If the woman in question had engaged in sexual relations prior to her engagement, she was not to receive the death penalty, as many think. Instead, her lover was to pay the price of a dowry that would be expected if he had married her. Exodus 22:16, 17 says,
16 And if a man seduces a virgin who is not engaged, and lies with her, he must pay a dowry for her to be his wife. 17 If her father absolutely refuses to give her to him, he shall pay money equal to the dowry for virgins.
The price of the dowry was 50 shekels of silver, which in those days was payment for 100 days of common labor. (A fair wage for a laborer was a half shekel of silver per day.) According to John D. Davis in A Dictionary of the Bible, page 183, “The lowest legal amount seems to have been fifty shekels.”
The case in Deuteronomy 22 is set forth as a case of adultery, not merely premarital sexual relations. Presumably, when the two were first betrothed, it was known and accepted that the woman was a virgin. So if the husband accused his wife of not being a virgin at the time of their wedding, he was accusing her of adultery. In other words, he accused her of having sexual relations with another man after she was betrothed.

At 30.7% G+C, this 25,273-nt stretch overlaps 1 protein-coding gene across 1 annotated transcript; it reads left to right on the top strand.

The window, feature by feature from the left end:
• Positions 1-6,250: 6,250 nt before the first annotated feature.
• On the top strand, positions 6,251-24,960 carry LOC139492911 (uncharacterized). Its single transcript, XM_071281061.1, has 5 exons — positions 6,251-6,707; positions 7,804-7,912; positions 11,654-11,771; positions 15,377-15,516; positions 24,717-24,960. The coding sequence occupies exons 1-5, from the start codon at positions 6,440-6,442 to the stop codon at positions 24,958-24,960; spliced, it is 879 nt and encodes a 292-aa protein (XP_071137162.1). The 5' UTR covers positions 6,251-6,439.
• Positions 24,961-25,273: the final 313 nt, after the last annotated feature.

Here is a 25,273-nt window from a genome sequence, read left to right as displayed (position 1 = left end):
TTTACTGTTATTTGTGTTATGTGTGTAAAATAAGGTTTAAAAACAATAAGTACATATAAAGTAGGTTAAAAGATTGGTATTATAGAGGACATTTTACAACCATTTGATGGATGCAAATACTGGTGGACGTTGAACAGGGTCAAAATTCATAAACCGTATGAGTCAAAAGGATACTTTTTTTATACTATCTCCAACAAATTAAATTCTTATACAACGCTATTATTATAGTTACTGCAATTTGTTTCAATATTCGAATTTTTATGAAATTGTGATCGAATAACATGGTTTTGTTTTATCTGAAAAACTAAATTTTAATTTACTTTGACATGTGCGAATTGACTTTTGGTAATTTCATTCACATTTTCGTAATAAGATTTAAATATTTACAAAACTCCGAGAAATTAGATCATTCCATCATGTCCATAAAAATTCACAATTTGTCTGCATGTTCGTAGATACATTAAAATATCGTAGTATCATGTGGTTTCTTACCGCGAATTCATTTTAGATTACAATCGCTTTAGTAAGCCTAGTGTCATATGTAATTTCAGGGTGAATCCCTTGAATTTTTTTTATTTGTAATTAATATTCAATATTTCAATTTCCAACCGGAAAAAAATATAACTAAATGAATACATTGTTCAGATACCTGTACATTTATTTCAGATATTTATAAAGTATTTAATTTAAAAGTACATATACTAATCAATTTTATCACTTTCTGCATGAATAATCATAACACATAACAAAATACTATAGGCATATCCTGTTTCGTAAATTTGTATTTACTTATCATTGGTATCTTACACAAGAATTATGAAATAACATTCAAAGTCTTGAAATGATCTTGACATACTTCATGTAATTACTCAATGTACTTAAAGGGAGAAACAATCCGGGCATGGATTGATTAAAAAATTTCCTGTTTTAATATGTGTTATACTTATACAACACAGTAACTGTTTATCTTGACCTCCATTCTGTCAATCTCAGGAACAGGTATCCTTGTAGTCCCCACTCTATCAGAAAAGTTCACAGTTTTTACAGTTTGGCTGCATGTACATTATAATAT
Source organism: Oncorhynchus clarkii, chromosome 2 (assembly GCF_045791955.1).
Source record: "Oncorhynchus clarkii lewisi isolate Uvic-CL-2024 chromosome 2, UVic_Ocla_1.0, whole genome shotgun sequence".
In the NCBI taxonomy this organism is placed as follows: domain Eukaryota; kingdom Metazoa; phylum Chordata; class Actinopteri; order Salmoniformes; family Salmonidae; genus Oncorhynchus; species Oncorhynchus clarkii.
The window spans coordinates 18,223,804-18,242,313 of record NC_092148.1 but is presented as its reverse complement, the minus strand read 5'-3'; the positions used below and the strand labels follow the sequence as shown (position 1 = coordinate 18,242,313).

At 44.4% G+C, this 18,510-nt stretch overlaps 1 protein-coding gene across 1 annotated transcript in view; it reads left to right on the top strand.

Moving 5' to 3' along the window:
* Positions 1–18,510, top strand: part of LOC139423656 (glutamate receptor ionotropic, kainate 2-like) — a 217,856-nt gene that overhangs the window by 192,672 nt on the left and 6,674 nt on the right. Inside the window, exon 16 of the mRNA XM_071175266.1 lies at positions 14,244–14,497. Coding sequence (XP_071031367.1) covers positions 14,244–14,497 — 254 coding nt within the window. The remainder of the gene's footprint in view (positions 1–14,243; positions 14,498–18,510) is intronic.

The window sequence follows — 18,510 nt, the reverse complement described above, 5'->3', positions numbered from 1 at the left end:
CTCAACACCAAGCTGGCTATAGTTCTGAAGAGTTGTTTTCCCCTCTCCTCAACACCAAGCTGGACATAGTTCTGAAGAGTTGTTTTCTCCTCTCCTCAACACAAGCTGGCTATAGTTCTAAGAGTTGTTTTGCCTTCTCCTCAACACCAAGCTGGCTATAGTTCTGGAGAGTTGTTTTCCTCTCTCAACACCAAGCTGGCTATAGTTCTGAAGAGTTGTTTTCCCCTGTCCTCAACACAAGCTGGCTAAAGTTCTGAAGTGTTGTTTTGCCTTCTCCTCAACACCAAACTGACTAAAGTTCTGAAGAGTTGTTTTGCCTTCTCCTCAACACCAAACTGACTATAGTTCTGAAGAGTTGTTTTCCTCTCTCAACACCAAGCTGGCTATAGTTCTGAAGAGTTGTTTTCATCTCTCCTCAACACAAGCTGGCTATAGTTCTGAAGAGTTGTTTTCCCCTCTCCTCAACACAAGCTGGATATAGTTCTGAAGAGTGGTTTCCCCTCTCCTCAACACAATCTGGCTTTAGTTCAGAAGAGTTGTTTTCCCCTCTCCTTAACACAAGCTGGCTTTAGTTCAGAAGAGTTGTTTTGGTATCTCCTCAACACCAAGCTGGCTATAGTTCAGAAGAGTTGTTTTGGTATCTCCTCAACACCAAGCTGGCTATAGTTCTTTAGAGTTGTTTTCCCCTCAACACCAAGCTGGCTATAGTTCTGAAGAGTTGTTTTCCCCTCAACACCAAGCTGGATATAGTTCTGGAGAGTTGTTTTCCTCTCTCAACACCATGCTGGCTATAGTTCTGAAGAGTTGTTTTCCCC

Such an accusation, if proven, would give him the clear right to divorce her according to the law in Deut. 24:1-4. Moses then gives the penalty for such false accusation in verses 18, 19,
18 So the elders of that city shall take the man and chastise him, 19 and they shall fine him a hundred shekels of silver and give it to the girl’s father, because he publicly defamed a virgin of Israel. And she shall remain his wife; he cannot divorce [shalach, “send her away”] her all his days.